Sunday, January 15, 2017

Writers Resist - Defiance, Remembrance and Inspiration in Venice

Today I went to the Writers Resist event at Beyond Baroque in Venice. It was a packed house, raising funds for the ACLU. I believe they could only fit about 100 people in the room, so they used a patio as overflow space and pumped the audio feed out there. It’s too bad they didn’t have a bigger venue for this incredible gathering of writers, but then again it was nice that the event had an intimate feeling.

Writers Resist events took place all over the country today in honor of Martin Luther King Jr. Day and in response to the impending inauguration. Nobody used the President Elect’s name today but he hung like a specter over the proceedings. The event was three hours long and 27 writers were given five minutes each to read their own work or work of other writers that suited the theme.

Some writers read from Dr. King’s work. Viet Thanh Nguyen (below) read from the speech “Beyond Vietnam”. David Ulin - after saying he was angry we all had to be there, that things had come to this point - read “Letter from a Birmingham Jail”.

Some writers used their timeslots to pay tribute to other writers. Carol Muske-Dukes read from “Of Courage and Resistance”, a speech given by Susan Sontag. Ishmael Beah read “Let America Be America Again” by Langston Hughes. Dana Goodyear read Ann Sexton’s poem “Snow”. Naomi Hirahara read from Michi Weglyn’s book “Years of Infamy” about Japanese internment camps. Mona Simpson read Matthew Arnold’s poem “Dover Beach”. Amy Wilentz revisited The Gettysburg Address. Safiya Sinclair (below), Lynne Thompson and Vanessa Villarreal gave stirring readings of June Jordan poems, including “In Memoriam: Martin Luther King, Jr.”.

Some of my favorite readings were from those who shared their personal stories about the election. Aimee Bender read an essay about an election night party she tried to host that turned out to not be much of a party. They had to throw the jug of cocktails down the drain. She tried to give leftover pizza to a neighbor, but the neighbor said he had lost his appetite.  It reminded me of my own dark night of the soul on election night in the fun capital of the world Vegas, after a week of canvassing for Hillary (I wrote about it in this essay). Meme Kelly shared a letter she wrote to her sons after the election to help them grieve and encourage them to carry on. Michelle Latiolais read a fantastic piece about her sister excitedly telling her last week’s news about Russian interference. Michelle knew it wouldn’t derail anything. “You can’t blackmail someone who has no shame,” she wrote. Douglas Manuel talked about drinking “Nasty Woman” cocktails in anticipation of an election night celebration that didn’t come, and then read a Jean Valentine poem called “I Came to You”.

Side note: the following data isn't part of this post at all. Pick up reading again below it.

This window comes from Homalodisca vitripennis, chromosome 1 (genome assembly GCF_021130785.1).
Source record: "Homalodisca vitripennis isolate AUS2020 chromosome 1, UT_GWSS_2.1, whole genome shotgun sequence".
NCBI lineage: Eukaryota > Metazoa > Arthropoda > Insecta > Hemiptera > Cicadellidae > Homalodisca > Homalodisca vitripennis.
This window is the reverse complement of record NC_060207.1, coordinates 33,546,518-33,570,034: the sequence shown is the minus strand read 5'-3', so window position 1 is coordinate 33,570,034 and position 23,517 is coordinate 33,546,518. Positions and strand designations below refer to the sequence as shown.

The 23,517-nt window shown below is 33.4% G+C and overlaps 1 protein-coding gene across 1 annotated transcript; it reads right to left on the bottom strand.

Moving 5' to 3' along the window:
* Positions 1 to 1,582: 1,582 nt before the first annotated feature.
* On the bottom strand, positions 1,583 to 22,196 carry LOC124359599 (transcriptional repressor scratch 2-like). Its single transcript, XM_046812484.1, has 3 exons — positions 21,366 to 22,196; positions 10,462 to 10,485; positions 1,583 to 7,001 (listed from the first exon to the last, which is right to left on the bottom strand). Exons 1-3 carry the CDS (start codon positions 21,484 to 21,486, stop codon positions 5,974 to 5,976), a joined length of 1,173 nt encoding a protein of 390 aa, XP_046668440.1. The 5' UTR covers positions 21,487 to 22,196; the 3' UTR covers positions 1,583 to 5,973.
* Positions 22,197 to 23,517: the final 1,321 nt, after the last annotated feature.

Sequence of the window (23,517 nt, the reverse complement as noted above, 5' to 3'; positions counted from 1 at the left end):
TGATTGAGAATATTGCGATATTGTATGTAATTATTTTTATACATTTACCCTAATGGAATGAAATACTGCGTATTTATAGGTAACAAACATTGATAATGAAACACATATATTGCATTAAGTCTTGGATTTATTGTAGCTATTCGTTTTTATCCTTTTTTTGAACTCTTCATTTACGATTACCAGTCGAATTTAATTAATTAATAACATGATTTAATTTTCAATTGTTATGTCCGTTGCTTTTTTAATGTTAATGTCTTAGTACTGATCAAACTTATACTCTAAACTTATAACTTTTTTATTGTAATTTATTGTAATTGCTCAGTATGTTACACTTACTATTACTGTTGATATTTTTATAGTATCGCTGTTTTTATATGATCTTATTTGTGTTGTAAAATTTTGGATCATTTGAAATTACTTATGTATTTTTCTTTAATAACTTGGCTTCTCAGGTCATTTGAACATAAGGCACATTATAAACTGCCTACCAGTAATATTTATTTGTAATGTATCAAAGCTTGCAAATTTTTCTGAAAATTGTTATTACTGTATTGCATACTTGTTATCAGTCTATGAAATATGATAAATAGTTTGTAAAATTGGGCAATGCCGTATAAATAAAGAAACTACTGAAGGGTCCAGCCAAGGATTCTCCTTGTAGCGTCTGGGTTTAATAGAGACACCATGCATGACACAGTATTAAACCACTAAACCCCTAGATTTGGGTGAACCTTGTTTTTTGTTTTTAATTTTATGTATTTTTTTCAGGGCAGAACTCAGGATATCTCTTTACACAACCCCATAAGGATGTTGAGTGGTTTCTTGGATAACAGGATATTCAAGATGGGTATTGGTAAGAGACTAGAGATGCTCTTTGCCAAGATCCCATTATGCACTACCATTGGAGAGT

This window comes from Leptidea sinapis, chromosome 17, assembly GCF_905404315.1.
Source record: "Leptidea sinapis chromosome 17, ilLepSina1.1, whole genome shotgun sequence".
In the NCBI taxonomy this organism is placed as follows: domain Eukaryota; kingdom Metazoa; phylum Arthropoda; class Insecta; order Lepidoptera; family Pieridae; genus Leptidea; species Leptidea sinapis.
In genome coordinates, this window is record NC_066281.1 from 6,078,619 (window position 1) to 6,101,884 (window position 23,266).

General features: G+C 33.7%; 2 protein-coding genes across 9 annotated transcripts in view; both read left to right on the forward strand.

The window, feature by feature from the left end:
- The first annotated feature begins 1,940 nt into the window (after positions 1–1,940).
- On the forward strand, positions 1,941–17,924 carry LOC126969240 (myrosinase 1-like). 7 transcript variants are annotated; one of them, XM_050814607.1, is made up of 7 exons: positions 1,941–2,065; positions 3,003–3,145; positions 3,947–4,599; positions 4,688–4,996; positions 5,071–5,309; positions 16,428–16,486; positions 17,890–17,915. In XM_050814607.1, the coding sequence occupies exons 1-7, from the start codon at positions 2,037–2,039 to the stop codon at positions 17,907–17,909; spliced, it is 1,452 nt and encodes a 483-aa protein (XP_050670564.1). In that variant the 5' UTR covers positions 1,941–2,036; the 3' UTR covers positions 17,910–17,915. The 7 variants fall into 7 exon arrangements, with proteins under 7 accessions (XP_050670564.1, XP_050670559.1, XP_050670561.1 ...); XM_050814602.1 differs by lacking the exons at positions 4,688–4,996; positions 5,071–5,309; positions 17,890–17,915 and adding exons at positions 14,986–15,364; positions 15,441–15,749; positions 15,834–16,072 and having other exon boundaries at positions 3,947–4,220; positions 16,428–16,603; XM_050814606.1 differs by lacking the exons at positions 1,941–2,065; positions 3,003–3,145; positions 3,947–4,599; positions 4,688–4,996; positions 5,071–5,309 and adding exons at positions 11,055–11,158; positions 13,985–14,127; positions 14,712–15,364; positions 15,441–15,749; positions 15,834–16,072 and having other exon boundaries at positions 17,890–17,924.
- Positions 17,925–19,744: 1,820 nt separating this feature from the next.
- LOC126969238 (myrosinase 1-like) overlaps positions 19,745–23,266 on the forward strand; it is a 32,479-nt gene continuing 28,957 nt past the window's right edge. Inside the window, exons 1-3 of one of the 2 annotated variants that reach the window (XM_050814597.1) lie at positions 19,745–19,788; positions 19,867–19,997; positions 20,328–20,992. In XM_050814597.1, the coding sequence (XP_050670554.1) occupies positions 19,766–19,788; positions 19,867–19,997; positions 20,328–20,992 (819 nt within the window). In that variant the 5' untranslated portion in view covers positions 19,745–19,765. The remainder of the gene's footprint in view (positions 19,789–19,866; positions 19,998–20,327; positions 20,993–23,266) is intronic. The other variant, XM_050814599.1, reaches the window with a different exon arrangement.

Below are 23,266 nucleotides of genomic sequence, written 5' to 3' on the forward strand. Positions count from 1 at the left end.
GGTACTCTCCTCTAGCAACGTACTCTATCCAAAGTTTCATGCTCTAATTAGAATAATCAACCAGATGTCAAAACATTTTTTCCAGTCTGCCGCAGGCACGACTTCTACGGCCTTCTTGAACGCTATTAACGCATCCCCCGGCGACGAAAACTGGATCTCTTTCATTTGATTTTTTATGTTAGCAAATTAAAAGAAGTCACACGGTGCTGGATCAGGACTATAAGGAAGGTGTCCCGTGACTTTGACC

Some shared original work. Douglas Kearney wrested everyone’s attention with a dramatic interpretive riff on the theme of “We Shall Overcome.” Ron Carlson read a hilarious poem about being annoyed by someone in front of him texting in his car who had ignored the light changing to green. Victoria Chang read her thought-provoking poem [Today my daughter wants to be a waitress when she grows up she doesn’t]”. Amy Gerstler read her poem “Giraffes”, and Vandana Khanna shared her poem “Dot Head”.

I was also somewhat relieved to hear that all these successful writers who I know have better self-discipline and work habits than me were also having trouble writing since the election. But this is the kind of event that reminded me how important it is that we try, and if we can’t manage to write right now, at least we can read some important classic works, like the ones I've linked here.

David St. John (above), one of the organizers of this amazing event, closed the gathering by remembering a conversation between his mentor Adrienne Rich and Philip Levine. I may not be remembering the exact quotes, but this is the gist...

Levine: There’s still work to be done.

Rich: There’s always going to be work to be done.

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